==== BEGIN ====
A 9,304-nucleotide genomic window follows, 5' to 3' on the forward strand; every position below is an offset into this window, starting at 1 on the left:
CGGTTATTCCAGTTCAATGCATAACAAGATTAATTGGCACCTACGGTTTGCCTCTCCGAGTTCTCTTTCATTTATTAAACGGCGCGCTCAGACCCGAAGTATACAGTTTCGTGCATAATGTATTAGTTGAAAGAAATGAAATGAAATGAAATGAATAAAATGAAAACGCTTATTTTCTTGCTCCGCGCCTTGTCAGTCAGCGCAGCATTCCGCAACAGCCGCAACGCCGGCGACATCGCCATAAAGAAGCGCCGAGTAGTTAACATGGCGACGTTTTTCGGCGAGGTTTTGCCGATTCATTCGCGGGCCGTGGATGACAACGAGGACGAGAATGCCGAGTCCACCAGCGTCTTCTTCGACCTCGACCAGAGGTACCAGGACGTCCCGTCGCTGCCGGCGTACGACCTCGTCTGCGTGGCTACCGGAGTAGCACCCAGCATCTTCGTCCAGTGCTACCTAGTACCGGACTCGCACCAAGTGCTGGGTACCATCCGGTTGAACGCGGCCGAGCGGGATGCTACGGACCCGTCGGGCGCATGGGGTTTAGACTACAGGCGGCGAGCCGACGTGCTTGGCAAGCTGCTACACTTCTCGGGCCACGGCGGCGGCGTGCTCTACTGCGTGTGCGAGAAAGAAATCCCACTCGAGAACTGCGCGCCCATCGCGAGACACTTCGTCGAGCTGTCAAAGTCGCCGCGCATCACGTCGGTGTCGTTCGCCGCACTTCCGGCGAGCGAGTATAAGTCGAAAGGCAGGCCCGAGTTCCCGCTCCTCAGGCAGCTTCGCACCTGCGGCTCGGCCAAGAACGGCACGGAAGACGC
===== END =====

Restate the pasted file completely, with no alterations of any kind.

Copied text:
A 9,304-nucleotide genomic window follows, 5' to 3' on the forward strand; every position below is an offset into this window, starting at 1 on the left:
CGGTTATTCCAGTTCAATGCATAACAAGATTAATTGGCACCTACGGTTTGCCTCTCCGAGTTCTCTTTCATTTATTAAACGGCGCGCTCAGACCCGAAGTATACAGTTTCGTGCATAATGTATTAGTTGAAAGAAATGAAATGAAATGAAATGAATAAAATGAAAACGCTTATTTTCTTGCTCCGCGCCTTGTCAGTCAGCGCAGCATTCCGCAACAGCCGCAACGCCGGCGACATCGCCATAAAGAAGCGCCGAGTAGTTAACATGGCGACGTTTTTCGGCGAGGTTTTGCCGATTCATTCGCGGGCCGTGGATGACAACGAGGACGAGAATGCCGAGTCCACCAGCGTCTTCTTCGACCTCGACCAGAGGTACCAGGACGTCCCGTCGCTGCCGGCGTACGACCTCGTCTGCGTGGCTACCGGAGTAGCACCCAGCATCTTCGTCCAGTGCTACCTAGTACCGGACTCGCACCAAGTGCTGGGTACCATCCGGTTGAACGCGGCCGAGCGGGATGCTACGGACCCGTCGGGCGCATGGGGTTTAGACTACAGGCGGCGAGCCGACGTGCTTGGCAAGCTGCTACACTTCTCGGGCCACGGCGGCGGCGTGCTCTACTGCGTGTGCGAGAAAGAAATCCCACTCGAGAACTGCGCGCCCATCGCGAGACACTTCGTCGAGCTGTCAAAGTCGCCGCGCATCACGTCGGTGTCGTTCGCCGCACTTCCGGCGAGCGAGTATAAGTCGAAAGGCAGGCCCGAGTTCCCGCTCCTCAGGCAGCTTCGCACCTGCGGCTCGGCCAAGAACGGCACGGAAGACGC